One of the things that interest Gruessner is American Indian culture and art. As a resident of Tucson, Arizona, there is much that Dr. Gruessner can learn about in his own back yard. Indigenous people have lived in present-day Arizona for thousands of years, and more than one fourth of the State’s area is reservation land.

Among the many Native American cultures indigenous to Arizona is the Navajo Nation, which, as Dr Rainer Gruessner knows, has the largest Native American reservation in the United States. Navajo culture and traditions were centered on family life. Navajo culture has always been centered on ceremonies and rituals. Some of their chants may last as long as nine days and require dozens of helpers.



It was of particular interest to Gruessner that the most important Navajo ceremonies are for treatment of ills, both mental and physical. The Navajo culture used sand painting as a spiritual way to heal the sick. When they sand painted, they made the painting in a smooth bed of sand, which was only temporary. Crushed yellow ochre, red sandstone, gypsum, and charcoal were used to create the images during their chants. The chants were for the Earth people and the holy people to come back into harmony, which provides them protection and healing.

Dr Rainer Gruessner has taken great pride in the fact that his department has trained a total of 7 Native Americans to become surgeons. All of them have gone back to the reservations and practice surgery there at the major hospitals. His is the residency program that has trained the most Native Americans in the last 10 years.

Dr Rainer Gruessner has been in surgical leadership positions for sixteen years, in either Chair or Vice-Chair positions.

Tuesday, 10 June 2014

Dr Rainer Gruessner: Expert on beta-cell replacement therapies for Diabetes mellitus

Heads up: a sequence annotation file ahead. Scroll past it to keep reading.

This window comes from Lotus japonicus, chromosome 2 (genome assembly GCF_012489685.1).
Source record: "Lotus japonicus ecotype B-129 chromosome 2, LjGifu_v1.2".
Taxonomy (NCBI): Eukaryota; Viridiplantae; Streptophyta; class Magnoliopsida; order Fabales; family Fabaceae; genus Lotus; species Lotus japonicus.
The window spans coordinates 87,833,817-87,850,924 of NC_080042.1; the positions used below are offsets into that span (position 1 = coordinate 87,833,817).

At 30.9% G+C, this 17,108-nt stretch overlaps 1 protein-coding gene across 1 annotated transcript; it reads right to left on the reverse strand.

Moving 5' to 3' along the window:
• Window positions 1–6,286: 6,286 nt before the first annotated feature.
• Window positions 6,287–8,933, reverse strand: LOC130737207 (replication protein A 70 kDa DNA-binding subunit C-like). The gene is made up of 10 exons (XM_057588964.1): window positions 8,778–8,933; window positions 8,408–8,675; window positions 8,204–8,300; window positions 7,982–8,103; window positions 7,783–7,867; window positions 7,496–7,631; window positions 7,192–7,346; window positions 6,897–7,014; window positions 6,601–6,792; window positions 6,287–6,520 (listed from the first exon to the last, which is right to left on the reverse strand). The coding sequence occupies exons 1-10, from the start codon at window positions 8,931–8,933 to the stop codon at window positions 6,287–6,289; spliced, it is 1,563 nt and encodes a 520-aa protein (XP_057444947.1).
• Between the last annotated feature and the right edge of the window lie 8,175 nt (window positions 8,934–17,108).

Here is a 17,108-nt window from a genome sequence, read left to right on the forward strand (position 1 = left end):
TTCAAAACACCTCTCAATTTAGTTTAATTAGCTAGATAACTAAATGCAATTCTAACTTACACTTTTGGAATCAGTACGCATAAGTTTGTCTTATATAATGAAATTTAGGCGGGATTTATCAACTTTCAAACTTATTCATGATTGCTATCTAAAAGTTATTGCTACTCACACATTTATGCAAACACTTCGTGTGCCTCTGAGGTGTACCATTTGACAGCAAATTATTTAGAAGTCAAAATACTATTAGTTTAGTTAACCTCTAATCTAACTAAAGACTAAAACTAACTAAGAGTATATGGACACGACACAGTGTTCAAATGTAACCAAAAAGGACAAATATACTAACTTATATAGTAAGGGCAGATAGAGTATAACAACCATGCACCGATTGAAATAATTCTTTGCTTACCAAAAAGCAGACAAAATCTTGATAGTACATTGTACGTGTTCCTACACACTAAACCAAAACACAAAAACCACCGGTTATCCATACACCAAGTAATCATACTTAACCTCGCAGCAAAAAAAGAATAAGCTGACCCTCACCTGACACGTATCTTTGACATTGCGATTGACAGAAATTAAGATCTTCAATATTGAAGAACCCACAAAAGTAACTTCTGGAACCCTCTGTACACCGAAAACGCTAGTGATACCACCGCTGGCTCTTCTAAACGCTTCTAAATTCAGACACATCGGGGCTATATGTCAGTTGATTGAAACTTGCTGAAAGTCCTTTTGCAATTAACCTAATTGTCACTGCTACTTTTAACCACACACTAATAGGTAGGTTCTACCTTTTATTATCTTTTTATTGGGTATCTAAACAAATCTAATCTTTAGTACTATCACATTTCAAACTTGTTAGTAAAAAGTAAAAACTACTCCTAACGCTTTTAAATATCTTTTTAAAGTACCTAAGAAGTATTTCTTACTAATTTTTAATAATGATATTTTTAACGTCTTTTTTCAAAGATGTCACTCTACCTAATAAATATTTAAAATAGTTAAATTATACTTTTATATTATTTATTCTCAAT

Dr Rainer Gruessner was appointed chair of the Department of Surgery at the University of Arizona’s College of Medicine in Tucson. He is an authority on transplant options for patients with diabetes mellitus.

“Diabetes is usually considered a disease with a low quality of life,” he says. “But it really is a very crippling, life threatening and life-shortening disease.” Dr Rainer Gruessner states that diabetes is the most common cause of leg amputations, blindness, kidney disease, and other morbidities in the United States. Diabetes affects about ten percent of the population, over thirty million people.

“We have several different options to treat patients with diabetes through transplantation,” Dr Rainer Gruessner says. “The first one is kidney transplantation. Most of the patients with end-stage kidney disease, about forty to fifty percent, have non-functioning kidneys as a result of diabetes. If we do a kidney transplant, we correct the symptom of end-stage kidney disease and achieve dialysis-independence.” The trouble with this option, Gruessner continues, is that “a kidney transplant doesn’t do anything about the diabetes, and there is a good chance the diabetes will recur in the transplanted kidney later on and destroy it.”


To cure diabetes, Dr Rainer Gruessner says, surgeons have to transplant the insulin-producing cells. “We can do that through two mechanisms,” he says. “The first option is to transplant the entire pancreas and the results are very good: more than 4 in 5 patients after a successful pancreas transplant do not require any insulin and the progression of secondary diabetic complications is halted or reversed. Some patients have been off insulin for over 25 years after a successful pancreas transplant.”

Dr Rainer Gruessner says the other option is to transplant only the cells that produce insulin. “However, the results of islet transplantation trail those of pancreas transplantation and islet transplantation is currently not covered by Medicaire/Medicaid or private insurance companies.”